Our First Family Camping Trip, Done Better (Learn From Our Mistakes!)

While there were plenty of things we did right on our first family camping trip, there are plenty of others we could have done better. Learn from our mistakes, so you don't have to repeat them!

Overall, our first family camping trip went quite well. Still, though, I’m someone who’s always looking to improve things the next time around. So on the way home from our first camping expedition with kiddos a few weeks ago, I made a list of things I wish we’d done better.

Sure, it would have been nice if we had pint-sized headlamps and folding chairs for our pint-sized campers; but we survived without them. What I really wish we’d handled differently, though, are these things:

Things We Could Have Done Better on our First Family Camping Trip

1. Try on all the girls’ shoes *well ahead of time*

As I realized when trying to pack, Essie doesn’t have any hiking-appropriate shoes that fit her right now; the closest she had were some sturdy fabric sandals with closed toes, so that’s what she brought for hiking shoes. (Fortunately, they worked just fine as makeshift hiking shoes, with a pair of socks.)

As for Kimmie, though – she has a pair of fancy hiking shoes that I thought still fit her. Ditto for the water shoes we brought for her to wear while showering and hanging out at the pool. As we discovered on the trip itself, though, both these pairs of shoes are actually tight enough on her at present that she complained the whole time she was wearing either her hiking footwear or her wet shoes.

2. Pack a few diversions for the girls

My dear husband and I were so intent on remembering everything we needed for camping, from hiking gear and bathing suits to food and cooking implements, that we forgot to bring any entertainment whatsoever for the girls. A few age-appropriate storybooks about camping would have been a super place to start, if we’d been planning ahead. Even a ball for them to toss, or some containers of bubbles, would have been better than nothing.

Fortunately, our campsite was surrounded by wild berries, so pointing these out to the girls to pick kept them entertained – for about five minutes. Unfortunately, the surrounding woods were also full of poison ivy, so their exploring was otherwise limited to our campsite itself.

To their delight, said campsite was filled with gravel. It’s one thing for kiddos to turn themselves gray with gravel dust; after all, getting grubby is a part of what camping is all about. But when they track the gravel into our tent, being careful to deposit it on Mama and Daddy’s sleeping space rather than their own – after taking turns filling the grownups’ spare shoes and socks with as much as their little hands can dump in – well, that’s where I draw the line.

3. Plan plenty of age-appropriate camp chores

Even better, we should have figured out more ways to put them to work. They were thrilled to be able to help with setting up the tent, and Kimmie loved learning all about doing dishes camp-style. I even got them to gather berries to go into their bowls of oatmeal on Saturday morning.

But for all the mental energy and effort I expend thinking of ways to keep them busy around the house, I never stopped to think ahead of time about ways in which we could similarly include them in the tasks of daily living around our campsite. Doing so would have helped immensely with keeping them out of trouble, and out of harm’s way.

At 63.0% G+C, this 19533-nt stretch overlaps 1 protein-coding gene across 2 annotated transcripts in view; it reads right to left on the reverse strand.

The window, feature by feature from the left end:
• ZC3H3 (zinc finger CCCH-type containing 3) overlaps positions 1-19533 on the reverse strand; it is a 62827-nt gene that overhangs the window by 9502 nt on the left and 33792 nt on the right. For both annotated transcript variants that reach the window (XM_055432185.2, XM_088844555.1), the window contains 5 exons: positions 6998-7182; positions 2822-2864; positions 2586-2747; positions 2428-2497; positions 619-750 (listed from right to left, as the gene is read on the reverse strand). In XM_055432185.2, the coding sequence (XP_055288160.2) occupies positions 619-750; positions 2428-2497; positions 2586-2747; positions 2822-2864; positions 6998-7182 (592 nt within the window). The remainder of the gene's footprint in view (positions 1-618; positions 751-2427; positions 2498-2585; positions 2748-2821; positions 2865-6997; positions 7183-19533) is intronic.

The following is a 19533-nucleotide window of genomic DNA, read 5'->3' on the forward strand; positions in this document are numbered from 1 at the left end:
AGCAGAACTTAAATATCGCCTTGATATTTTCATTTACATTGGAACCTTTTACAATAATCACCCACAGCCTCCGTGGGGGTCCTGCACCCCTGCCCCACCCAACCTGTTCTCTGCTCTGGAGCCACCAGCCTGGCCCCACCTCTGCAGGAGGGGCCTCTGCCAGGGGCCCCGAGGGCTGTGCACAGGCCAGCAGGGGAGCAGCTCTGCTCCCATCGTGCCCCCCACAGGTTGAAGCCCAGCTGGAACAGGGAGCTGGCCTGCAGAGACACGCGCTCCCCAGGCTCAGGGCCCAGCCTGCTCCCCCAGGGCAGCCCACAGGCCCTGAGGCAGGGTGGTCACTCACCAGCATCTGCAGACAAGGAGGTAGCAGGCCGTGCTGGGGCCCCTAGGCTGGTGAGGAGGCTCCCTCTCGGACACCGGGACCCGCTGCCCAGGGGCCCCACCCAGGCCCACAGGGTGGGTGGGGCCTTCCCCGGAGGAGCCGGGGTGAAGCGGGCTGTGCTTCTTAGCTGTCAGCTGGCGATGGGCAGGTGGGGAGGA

4. Make sure even your toilet-trained kiddos have spare clothes in their packs

I was very proud of the girls for making it through our hike accident-free. But it never occurred to me that overnight backpacking trips have given me a level of skill, when it comes to the delicate art of peeing in the woods girl-style (without getting your clothes wet, that is!), that those with less experience in this area would not yet possess. (And needless to say, this isn’t exactly an accomplishment the girls and I get to practice on a regular basis in our day-to-day suburban existence.) Lesson learned.

5. Anticipate how sleep deprivation can affect your plans

See the above points on the need for diversions and chores. We did a lot of things right: we got into camp plenty early enough to set up our tent and make dinner well before dark, I had our bedtime stuff ready to go when the time came, and we even brought eyemasks for the girls to help them sleep past the break of dawn.

Still, though, between the s’mores for dessert and the fact that bedtime just takes longer when you have to substitute a shower down the trail for a familiar bath down the hall – not to mention all the excitement inherent in one’s first night camping in the great out-of-doors – the girls slept about 2.5 hours less than usual on Friday night.

They were raring to go when the light of day awoke them at 6:30. But even the modest hike we planned proved more challenging than it should have been, when you factor in their sleepiness. And we hadn’t brought the baby backpack, because we didn’t think Essie needed it. So instead, she kept dozing off on Daddy’s shoulders.

And while It’s one thing to be too tired to hike, it’s another to be downright uncooperative. Do your kids get selective hearing and short fuses when they are overtired? Mine sure do. When kids fight with their siblings or ignore adults’ requests at home, most of the time it’s just plain annoying. But when you’re surrounded by everything from poison ivy to the open flames of a campfire, something as simple as two grumpy kiddos giving each other a shove can suddenly become a lot more dangerous.

What about you? If you’ve taken your family camping before, what lessons did you have to learn the hard way? Do let us know your suggestions for family camping done better in the comments!

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